Heavily flowing ghut. Photo: Department of Disaster Management
ROAD TOWN, BVI -- A trough that brought heavy downpours and thunderstorms to the British Virgin Islands dumped over five inches of rain on the territory from May 8 to 10.
The network of weather stations monitored by the Department of Disaster Management (DDM) show the largest amount of rainfall as 5.11 inches.
When comparing 2013, the data show that the BVI experienced a similar heavy downpour during the same period in May last year. The rainfall total for the same three-day period was 3.84 inches, with the total for May 2013 being 9.36 inches. Less than halfway into this month, the total rainfall for May is already at 7.88 inches.
The majority of last week’s rainfall occurred on Saturday and the DDM received several reports of damage and flooding.
A DDM team led by director Sharleen DaBreo immediately embarked on an island-wide assessment.
“During a lull in the rainfall, a team of five staff members and one volunteer visited all of the affected areas on Tortola. We witnessed various levels of impact including flooding in low-lying areas, fallen rocks in the hillsides, a fallen rock wall, significant sedimentation in bays and harbours, heavily flowing ghuts and debris from overflowing drains on some roadways,” DaBreo stated.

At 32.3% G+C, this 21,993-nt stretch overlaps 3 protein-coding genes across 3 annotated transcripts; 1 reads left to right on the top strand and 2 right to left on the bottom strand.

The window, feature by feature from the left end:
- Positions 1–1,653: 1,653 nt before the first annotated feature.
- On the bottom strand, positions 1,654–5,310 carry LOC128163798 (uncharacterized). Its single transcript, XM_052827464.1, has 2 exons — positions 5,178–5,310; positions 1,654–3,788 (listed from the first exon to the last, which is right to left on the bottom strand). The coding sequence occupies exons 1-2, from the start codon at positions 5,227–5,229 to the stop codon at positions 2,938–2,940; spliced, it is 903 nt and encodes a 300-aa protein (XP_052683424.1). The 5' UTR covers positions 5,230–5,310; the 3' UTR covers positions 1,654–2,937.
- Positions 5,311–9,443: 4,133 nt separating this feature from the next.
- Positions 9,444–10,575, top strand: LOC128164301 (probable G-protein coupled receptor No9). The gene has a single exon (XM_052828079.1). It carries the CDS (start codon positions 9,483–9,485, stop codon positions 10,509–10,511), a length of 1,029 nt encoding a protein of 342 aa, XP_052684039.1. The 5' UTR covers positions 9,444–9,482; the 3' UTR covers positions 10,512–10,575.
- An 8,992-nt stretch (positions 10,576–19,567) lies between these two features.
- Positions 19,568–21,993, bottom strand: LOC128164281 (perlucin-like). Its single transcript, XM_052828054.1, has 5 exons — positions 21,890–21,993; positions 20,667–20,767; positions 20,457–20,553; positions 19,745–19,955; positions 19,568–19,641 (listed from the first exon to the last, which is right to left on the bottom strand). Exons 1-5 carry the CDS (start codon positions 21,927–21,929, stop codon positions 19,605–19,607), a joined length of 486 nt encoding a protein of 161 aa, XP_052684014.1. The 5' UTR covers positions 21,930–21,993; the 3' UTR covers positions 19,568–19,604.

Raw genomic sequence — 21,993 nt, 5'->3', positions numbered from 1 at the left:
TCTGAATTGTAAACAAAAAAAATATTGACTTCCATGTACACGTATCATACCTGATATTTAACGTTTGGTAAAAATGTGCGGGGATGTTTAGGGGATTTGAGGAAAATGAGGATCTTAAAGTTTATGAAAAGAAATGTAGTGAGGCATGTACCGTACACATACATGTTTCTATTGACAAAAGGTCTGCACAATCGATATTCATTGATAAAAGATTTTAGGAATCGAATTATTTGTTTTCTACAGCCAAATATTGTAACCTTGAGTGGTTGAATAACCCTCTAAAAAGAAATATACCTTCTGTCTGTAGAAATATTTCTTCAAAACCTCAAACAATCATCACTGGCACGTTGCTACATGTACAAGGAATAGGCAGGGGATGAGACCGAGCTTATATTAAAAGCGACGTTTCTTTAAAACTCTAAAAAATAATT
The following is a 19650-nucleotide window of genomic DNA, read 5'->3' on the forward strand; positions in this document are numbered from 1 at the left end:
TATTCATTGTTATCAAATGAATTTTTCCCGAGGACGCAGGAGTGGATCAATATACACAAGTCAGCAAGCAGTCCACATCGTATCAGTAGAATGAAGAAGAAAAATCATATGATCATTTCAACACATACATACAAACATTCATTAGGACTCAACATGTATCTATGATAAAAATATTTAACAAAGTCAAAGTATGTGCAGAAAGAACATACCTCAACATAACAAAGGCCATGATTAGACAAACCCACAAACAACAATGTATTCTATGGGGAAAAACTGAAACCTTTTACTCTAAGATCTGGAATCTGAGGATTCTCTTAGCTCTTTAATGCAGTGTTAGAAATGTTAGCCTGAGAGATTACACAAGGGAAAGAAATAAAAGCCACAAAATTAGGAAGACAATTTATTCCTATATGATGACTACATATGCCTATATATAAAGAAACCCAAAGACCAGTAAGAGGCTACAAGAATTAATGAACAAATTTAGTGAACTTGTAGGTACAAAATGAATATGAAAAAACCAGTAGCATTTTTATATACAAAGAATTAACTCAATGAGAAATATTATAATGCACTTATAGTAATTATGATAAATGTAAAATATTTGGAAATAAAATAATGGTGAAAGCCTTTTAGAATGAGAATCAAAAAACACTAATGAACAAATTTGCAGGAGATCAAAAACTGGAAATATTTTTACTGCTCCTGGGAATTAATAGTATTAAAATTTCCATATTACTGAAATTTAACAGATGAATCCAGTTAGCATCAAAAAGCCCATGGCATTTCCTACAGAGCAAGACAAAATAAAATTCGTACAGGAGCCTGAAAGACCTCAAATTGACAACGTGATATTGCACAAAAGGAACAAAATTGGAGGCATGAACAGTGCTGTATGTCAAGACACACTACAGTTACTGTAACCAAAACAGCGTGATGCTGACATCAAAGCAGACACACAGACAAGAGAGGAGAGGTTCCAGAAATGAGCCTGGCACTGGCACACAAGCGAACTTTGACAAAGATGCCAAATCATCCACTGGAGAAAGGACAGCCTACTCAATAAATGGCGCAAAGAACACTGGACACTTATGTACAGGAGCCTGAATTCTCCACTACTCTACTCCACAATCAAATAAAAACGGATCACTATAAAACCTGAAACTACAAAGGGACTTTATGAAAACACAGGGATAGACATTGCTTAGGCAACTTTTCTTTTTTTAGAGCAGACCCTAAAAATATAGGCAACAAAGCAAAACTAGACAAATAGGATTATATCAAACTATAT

Commenting on the overall event and the rainfall totals, DaBreo said, “There are evident changes in rainfall patterns since we have been collecting data and periods when we would have seen heavy rains in the past are now very dry. We are experiencing impacts from the passage of more troughs than storm events. A similar trough event impacted St Vincent and the Grenadines, St Lucia and Dominica in December last year, resulting in the loss of lives and millions of dollars in damage.”
The recent trough came weeks before the start of the 2014 Atlantic hurricane season forcing an immediate response by the Public Works Department to clear roadways and ensure that ghuts were flowing freely.